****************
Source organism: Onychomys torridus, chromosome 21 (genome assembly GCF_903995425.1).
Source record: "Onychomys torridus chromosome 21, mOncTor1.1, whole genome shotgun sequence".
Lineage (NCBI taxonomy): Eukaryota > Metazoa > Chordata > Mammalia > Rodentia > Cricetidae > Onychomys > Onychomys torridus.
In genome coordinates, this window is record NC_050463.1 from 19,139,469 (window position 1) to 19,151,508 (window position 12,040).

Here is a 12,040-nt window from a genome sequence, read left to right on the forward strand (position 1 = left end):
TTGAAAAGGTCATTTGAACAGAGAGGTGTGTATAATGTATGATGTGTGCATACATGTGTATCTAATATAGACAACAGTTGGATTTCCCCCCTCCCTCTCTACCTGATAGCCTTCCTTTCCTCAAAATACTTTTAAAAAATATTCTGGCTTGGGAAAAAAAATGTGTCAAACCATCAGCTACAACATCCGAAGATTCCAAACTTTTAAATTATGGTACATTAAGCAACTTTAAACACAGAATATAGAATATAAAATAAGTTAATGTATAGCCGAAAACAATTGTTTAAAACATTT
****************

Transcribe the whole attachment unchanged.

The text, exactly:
Source organism: Onychomys torridus, chromosome 21 (genome assembly GCF_903995425.1).
Source record: "Onychomys torridus chromosome 21, mOncTor1.1, whole genome shotgun sequence".
Lineage (NCBI taxonomy): Eukaryota > Metazoa > Chordata > Mammalia > Rodentia > Cricetidae > Onychomys > Onychomys torridus.
In genome coordinates, this window is record NC_050463.1 from 19,139,469 (window position 1) to 19,151,508 (window position 12,040).

Here is a 12,040-nt window from a genome sequence, read left to right on the forward strand (position 1 = left end):
TTGAAAAGGTCATTTGAACAGAGAGGTGTGTATAATGTATGATGTGTGCATACATGTGTATCTAATATAGACAACAGTTGGATTTCCCCCCTCCCTCTCTACCTGATAGCCTTCCTTTCCTCAAAATACTTTTAAAAAATATTCTGGCTTGGGAAAAAAAATGTGTCAAACCATCAGCTACAACATCCGAAGATTCCAAACTTTTAAATTATGGTACATTAAGCAACTTTAAACACAGAATATAGAATATAAAATAAGTTAATGTATAGCCGAAAACAATTGTTTAAAACATTT